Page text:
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17 of 18 people found the following review helpful.
Functions as described.
By My Penname
This review is for the DROK Micro Load Tester Board Electronic Load Equipment Module Voltage Charging Current Monitoring Tool Aging Device Discharge Resistance with 2A/1A Switch USB Port.
This item is a load tester used to put load on you USB power supply. With this load in place you can determine if your supply puts out it's correct voltage and amperage under load using an inline USB meter. One such inline USB meter would be the DROK Dual USB 2.0 Digital Multimeter Ampere Voltage Capacity Power Meter 7 Modes Monitor for Fast Charging Data Sync DC 3.2-15V 0-3A Volt Amp Charger Detector Mobile Solar Panel Alignment Tester (ASIN B00J3JSEG6).
First the physical package.
The unit is not marked for manufacturer, UL or CE. The unit is 3 in long (USB plug included), just over 5/8 in wide, and just under 1/2 in thick. When plugged in it sticks out 2-1/2 in.
On the unit I received there were small chips in the resistor coating and a mild scratch in the PCB coating on the rear side. Neither was big enough to make me worry but it is worth mentioning as new items should not be scratched and chipped.
Also, on the unit I received the switch was soldered with a gap to the board (large enough to get my fingernail into) and slightly crooked. This is only an ascetic issue and doesn't affect function. The soldering quality seems alright and they did sand the leads to remove any obnoxious sharp points. The edges of the PCB were also blunted as not to be sharp.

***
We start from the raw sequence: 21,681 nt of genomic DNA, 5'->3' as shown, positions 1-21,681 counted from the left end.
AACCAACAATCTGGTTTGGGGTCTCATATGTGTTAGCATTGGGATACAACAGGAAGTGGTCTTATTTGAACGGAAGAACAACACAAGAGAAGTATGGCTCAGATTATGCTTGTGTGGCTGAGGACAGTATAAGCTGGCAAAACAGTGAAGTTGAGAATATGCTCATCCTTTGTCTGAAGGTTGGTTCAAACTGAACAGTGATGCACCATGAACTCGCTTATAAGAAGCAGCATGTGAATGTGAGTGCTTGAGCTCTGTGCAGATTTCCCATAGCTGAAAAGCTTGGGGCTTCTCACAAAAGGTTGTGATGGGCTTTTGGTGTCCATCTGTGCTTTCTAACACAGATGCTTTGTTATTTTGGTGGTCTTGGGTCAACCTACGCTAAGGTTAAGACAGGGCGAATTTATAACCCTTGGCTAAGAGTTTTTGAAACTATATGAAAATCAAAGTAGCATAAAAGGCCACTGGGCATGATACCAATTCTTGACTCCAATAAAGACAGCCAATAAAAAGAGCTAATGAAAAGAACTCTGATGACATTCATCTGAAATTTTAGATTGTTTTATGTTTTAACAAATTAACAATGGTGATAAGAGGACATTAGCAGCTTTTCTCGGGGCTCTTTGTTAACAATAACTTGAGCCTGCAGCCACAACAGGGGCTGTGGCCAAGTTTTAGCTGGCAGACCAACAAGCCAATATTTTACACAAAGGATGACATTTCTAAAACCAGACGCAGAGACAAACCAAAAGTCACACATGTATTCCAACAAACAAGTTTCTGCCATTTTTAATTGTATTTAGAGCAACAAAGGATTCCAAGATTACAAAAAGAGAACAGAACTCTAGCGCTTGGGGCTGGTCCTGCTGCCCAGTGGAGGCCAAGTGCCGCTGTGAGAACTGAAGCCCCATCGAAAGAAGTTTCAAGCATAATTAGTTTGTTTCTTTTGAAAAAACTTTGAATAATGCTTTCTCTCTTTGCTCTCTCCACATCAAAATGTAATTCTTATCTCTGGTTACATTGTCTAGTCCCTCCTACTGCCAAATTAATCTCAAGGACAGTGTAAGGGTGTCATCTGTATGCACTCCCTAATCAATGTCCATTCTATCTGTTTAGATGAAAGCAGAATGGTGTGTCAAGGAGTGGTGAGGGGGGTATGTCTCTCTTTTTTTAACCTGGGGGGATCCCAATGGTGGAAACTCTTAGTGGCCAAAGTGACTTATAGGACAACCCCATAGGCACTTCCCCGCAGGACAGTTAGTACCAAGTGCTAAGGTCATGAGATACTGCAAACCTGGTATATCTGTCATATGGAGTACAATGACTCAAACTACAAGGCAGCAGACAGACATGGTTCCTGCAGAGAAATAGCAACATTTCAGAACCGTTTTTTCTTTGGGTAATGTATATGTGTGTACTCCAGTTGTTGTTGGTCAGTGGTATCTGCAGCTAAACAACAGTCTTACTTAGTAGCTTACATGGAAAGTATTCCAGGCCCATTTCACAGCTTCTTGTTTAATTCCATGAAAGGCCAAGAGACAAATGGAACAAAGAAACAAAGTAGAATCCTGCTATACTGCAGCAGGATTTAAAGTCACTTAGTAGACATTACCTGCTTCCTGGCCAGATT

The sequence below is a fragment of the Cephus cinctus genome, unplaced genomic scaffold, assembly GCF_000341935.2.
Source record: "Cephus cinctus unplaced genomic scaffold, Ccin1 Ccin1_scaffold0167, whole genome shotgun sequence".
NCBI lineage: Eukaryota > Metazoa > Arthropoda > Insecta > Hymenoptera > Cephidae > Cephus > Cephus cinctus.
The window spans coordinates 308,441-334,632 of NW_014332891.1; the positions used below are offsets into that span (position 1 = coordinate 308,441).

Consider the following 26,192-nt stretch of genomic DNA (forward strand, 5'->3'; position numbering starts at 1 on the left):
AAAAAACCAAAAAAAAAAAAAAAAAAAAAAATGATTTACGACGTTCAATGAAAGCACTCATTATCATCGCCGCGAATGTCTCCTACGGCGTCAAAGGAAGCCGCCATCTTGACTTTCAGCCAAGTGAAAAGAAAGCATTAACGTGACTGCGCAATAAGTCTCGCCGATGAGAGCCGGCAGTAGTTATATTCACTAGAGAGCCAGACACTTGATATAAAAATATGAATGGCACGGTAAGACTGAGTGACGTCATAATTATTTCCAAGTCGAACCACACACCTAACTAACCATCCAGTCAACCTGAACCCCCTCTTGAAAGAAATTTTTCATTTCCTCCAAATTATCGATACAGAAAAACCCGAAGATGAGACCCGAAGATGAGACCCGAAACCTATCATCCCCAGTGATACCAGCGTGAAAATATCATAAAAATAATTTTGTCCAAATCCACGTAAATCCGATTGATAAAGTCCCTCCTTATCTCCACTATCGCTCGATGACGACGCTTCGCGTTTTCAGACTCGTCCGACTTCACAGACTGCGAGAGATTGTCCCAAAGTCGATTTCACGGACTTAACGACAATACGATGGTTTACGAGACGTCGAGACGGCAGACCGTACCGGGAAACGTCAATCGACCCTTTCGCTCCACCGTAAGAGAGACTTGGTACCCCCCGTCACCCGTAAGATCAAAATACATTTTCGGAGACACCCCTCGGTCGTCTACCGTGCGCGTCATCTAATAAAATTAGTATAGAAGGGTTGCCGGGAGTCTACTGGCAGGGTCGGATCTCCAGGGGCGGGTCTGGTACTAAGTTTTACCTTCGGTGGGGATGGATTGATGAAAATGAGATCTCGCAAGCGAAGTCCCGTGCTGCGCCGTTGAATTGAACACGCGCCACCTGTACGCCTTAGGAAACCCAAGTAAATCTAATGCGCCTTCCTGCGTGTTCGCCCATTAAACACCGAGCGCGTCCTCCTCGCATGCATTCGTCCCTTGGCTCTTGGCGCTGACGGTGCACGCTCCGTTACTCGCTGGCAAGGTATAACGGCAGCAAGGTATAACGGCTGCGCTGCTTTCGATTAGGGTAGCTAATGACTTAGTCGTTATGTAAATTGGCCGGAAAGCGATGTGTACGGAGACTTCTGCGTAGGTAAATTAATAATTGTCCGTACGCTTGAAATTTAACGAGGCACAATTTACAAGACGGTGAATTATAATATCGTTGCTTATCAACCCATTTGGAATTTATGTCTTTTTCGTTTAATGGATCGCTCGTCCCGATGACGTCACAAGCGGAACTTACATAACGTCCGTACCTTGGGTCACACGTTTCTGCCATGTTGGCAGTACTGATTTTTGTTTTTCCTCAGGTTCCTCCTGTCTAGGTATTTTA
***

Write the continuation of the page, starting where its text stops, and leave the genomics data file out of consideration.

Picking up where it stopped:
On to function...
The USB plug fit in the socket snugly but not overly tight.
When plugged in my meter read .92A on the 1A setting and 1.72A on the 2A setting. To me .92A @ 1A is fine but 1.72A @ 2A is a little light. It's not too far off and perhaps it's my power supply or meter so I'll let it slide.
The LED is bi-color and water clear. It glows green on the 1A setting and red on 2A setting. Being water clear it glows obnoxiously bright on green and is tolerable on red. The green is bright enough to leave “shadow spots” in my eyes even after the shortest passing glance. I will probably rub fine sandpaper on the top of the LED to make it opaque.
The resistors do get hot under load so be careful. There was a slight smell the first time I ran it but it went away within a few minutes.
Overall the unit functions as intended and was a good buy.
So why four stars then?
-1 star because the build quality is lacking.
The switch is soldered on crooked, there are small chips in the resistor coatings, and a little scratch on the PCB coating. While none of these directly affect function they show a lack of quality in general. Also, the LED is water clear and way too bright on green. This is an engineering issue and a moderate brightness opaque LED would work better as an indicator.
All this said, the unit functions as intended so it was a good buy at the six dollars I paid for it.
10 of 11 people found the following review helpful.
Ok under 1Amp load, but not up to spec under the 2Amp load,
By Gadget Review Videos